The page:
While Levi's Stadium is able to play host to major concert events despite the fact that the roads around the stadium were really not designed to handle the traffic the 49ers are being held to an agreement with the city of Santa Clara to make sure all weeknight concert events end at 10 p.m. And, not shockingly, the U2 show went well past 10 last night, ending at 11 p.m., which means the 49ers will face a $1,000 fine, as the East Bay Times reports. In other words, there is no reason for them ever to stick to this rule.
The team did try to get the Santa Clara City Council to extend the curfew to 11 p.m. earlier this year, but they rejected that proposal. Then, as CBS 5 reports, the council voted to grant a bunch of exceptions to the curfew to Great America, which shares a parking lot with Levi's Stadium so clearly the 49ers were pissed and have no intention of obeying this law.
Bono and the boys are on their Joshua Tree tour, commemorating the 30th anniversary of the seminal 1987 album, and you can see the setlist here it's the entire album from start to finish, with a half dozen other songs as an encore, including their new song "The Little Things That Give You Away."
The band walked down an aisle one by one on Wednesday, May 17, at Levi’s Stadium in Santa Clara as if they were in a wedding processional, each joining an extended instrumental opening of “Sunday Bloody Sunday.” When lead singer Bono arrived, heavenly spotlights shown upon him from behind and above, fog machines adding to the metaphor, as if he might get raptured at any moment.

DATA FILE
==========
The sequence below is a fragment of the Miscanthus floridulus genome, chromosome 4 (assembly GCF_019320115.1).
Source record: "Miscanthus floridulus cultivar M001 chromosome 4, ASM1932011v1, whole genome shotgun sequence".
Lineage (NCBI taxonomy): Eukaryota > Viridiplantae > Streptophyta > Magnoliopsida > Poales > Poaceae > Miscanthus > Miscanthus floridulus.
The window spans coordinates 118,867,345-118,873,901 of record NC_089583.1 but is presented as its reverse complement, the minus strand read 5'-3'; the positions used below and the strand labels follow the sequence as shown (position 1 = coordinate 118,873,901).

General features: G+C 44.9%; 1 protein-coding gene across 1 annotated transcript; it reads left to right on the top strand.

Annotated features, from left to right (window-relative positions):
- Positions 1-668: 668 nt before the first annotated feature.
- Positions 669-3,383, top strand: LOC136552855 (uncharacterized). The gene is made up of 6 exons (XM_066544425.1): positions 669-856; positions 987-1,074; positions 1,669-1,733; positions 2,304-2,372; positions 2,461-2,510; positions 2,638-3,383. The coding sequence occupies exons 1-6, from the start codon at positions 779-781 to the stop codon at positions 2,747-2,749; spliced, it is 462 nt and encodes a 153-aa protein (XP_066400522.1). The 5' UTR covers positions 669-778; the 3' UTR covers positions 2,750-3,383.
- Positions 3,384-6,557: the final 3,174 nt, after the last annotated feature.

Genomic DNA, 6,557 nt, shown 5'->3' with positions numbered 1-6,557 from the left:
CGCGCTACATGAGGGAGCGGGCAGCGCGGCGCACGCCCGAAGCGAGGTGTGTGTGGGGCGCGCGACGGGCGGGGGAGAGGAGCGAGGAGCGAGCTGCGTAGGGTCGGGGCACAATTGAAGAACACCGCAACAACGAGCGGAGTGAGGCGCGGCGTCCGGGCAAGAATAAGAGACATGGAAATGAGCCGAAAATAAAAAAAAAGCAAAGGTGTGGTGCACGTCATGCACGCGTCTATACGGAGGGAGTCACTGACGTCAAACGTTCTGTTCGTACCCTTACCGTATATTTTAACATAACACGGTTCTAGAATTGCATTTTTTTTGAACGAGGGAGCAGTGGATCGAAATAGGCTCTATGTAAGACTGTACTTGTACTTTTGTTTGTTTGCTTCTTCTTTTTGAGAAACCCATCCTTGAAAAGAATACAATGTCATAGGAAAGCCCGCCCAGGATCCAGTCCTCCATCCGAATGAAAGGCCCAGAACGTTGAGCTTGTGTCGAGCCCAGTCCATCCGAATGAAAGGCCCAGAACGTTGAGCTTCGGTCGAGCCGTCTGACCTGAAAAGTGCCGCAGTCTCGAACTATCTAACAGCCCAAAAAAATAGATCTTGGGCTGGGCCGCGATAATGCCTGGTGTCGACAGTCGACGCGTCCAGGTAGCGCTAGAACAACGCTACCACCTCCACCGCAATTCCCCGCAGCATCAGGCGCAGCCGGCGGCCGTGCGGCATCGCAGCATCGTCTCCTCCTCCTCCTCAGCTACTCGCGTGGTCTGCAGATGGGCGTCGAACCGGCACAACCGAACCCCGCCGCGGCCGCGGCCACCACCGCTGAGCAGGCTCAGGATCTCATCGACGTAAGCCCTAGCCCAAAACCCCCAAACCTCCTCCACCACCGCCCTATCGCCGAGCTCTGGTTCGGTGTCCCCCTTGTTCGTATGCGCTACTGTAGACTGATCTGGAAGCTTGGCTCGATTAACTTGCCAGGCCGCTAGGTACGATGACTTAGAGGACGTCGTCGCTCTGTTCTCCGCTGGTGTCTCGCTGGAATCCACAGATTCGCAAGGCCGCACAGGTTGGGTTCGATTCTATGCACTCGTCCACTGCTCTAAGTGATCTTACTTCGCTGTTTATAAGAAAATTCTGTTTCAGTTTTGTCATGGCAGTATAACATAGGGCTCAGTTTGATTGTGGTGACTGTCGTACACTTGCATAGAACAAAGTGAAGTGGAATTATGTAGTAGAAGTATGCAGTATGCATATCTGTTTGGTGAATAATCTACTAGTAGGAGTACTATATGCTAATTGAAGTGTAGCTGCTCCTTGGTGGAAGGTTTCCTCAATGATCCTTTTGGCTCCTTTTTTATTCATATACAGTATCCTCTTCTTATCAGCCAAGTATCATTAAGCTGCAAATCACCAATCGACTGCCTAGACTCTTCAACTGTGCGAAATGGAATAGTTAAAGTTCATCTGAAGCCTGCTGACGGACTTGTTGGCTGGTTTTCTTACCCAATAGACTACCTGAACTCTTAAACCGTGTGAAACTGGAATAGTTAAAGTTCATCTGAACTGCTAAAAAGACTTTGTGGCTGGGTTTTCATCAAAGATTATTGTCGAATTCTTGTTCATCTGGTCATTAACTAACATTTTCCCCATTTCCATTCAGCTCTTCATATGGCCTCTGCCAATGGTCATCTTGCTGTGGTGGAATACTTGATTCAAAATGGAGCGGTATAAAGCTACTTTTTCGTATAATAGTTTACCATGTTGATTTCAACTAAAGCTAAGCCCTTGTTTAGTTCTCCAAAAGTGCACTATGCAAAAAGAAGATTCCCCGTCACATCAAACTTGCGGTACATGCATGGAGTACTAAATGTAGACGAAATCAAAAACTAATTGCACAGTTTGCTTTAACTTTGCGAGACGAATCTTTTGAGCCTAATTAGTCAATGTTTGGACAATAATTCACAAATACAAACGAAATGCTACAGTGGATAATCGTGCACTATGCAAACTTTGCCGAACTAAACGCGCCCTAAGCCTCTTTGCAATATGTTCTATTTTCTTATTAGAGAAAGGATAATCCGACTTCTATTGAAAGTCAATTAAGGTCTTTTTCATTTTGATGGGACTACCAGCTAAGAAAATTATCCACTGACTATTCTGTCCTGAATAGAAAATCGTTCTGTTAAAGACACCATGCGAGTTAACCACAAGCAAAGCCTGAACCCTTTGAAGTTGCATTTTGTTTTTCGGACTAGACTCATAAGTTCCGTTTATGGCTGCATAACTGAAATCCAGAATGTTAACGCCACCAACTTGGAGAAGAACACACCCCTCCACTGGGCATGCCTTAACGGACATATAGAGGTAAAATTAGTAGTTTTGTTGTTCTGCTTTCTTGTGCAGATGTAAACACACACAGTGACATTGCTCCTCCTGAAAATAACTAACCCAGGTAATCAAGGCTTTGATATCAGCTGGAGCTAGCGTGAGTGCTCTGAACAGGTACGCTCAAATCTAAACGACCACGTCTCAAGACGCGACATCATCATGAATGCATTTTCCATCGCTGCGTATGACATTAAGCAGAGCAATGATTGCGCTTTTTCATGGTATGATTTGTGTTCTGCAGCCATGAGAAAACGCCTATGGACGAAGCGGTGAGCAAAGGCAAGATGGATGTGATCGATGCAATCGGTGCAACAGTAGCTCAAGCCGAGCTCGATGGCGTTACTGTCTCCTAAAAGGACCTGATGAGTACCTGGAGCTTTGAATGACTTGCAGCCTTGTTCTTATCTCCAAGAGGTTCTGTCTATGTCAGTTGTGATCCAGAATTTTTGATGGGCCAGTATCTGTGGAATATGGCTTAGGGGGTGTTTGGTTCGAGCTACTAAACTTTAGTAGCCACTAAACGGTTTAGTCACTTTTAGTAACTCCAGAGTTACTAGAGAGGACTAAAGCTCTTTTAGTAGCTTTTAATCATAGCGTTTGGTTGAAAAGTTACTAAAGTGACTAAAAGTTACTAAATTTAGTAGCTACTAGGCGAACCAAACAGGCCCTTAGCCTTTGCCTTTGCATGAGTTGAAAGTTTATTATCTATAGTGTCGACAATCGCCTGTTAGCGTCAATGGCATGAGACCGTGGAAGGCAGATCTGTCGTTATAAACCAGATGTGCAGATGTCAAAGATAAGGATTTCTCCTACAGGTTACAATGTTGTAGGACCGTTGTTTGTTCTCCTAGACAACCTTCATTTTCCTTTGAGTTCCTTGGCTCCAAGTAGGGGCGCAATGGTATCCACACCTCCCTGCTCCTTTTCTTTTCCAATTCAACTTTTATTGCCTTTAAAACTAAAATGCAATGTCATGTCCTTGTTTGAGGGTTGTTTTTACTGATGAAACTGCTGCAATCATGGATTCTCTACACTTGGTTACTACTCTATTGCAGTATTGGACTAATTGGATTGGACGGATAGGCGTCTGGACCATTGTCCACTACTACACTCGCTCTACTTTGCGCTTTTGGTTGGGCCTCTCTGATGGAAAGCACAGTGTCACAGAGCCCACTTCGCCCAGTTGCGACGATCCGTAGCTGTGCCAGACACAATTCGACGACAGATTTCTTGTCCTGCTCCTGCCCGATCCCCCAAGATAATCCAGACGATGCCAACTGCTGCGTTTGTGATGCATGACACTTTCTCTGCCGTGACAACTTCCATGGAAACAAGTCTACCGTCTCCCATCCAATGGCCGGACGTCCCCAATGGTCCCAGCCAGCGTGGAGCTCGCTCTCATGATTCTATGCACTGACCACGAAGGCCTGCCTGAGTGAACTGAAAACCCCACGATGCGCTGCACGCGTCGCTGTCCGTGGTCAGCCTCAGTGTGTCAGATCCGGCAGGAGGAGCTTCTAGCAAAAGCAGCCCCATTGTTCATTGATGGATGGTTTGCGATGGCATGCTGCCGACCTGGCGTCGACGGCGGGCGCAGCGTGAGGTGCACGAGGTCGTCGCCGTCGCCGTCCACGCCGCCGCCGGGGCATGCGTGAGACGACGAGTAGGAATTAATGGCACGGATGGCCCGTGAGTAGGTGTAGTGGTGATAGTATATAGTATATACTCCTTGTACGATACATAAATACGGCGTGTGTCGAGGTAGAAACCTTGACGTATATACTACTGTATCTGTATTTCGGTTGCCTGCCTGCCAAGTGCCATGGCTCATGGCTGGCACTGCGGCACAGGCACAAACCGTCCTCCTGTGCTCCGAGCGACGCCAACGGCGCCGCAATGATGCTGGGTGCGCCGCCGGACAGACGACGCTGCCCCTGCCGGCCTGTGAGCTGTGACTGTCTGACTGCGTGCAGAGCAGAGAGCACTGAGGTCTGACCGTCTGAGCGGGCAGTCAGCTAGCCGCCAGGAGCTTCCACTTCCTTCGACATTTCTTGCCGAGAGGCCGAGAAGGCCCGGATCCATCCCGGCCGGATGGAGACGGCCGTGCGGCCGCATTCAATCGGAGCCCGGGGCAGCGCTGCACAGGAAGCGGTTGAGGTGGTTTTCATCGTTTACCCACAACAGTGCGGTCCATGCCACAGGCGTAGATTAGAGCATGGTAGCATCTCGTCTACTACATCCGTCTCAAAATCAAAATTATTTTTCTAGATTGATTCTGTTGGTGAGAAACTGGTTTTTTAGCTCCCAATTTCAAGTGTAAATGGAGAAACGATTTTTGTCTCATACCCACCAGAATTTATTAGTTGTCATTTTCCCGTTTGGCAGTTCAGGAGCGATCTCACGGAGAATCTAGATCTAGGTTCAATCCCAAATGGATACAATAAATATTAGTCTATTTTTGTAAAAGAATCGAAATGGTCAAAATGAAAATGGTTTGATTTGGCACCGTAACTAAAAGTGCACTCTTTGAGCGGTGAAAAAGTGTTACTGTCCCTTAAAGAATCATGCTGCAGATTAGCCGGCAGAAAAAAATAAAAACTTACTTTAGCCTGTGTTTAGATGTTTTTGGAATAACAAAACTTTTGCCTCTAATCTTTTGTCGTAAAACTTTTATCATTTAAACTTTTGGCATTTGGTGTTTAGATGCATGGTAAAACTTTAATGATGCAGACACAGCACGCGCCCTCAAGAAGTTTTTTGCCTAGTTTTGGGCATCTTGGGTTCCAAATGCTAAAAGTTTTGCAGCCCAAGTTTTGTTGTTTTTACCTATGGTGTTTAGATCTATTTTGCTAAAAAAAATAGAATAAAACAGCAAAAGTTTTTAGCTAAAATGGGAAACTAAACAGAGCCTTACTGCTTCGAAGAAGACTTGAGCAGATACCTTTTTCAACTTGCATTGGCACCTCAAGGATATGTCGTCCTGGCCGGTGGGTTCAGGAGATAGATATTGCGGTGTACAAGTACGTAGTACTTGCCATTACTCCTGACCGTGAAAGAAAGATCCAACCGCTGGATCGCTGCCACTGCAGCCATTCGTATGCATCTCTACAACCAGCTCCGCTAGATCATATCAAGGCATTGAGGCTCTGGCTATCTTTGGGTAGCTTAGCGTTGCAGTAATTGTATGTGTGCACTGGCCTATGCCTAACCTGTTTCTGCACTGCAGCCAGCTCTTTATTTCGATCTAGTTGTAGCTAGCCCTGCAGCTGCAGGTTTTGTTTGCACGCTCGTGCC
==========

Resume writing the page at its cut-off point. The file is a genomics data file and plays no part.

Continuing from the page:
That’s what it felt like to watch U2 in the mid-to-late 1980s, when the band members were arguably at their peak of both vainglory and musical excellence. And the band did their best to replicate that experience, for a crowd that seemed to want to return to that place more than anything.
Once again everyone had a miserable time leaving Levi's Stadium, as 50,000 people attempted to get from the stadium parking lot to the freeway all at the same time though the VTA estimates they had 6,500 concertgoers using the light rail instead, according to the East Bay Times. Nobody did that willingly or happily, though, if you look at the Twitter evidence. And the VTA only provided extra train service for 30 minutes after the concert something they want to be reimbursed for to the tune of $60,000.
Hey @VTA so much for your real time departure info on the mobile site. NO info for Mountain View trains. Come on. We're in Silicon Valley.— Catherine Kelliher (@cathkelliher) May 18, 2017
.@VTA very disappointed in your event planning. No timed trains at Tasman (before or after show). If Bart can do it so can you— Phil Polishuk (@philpolishuk) May 18, 2017
Great job, everyone! Awesome stadium.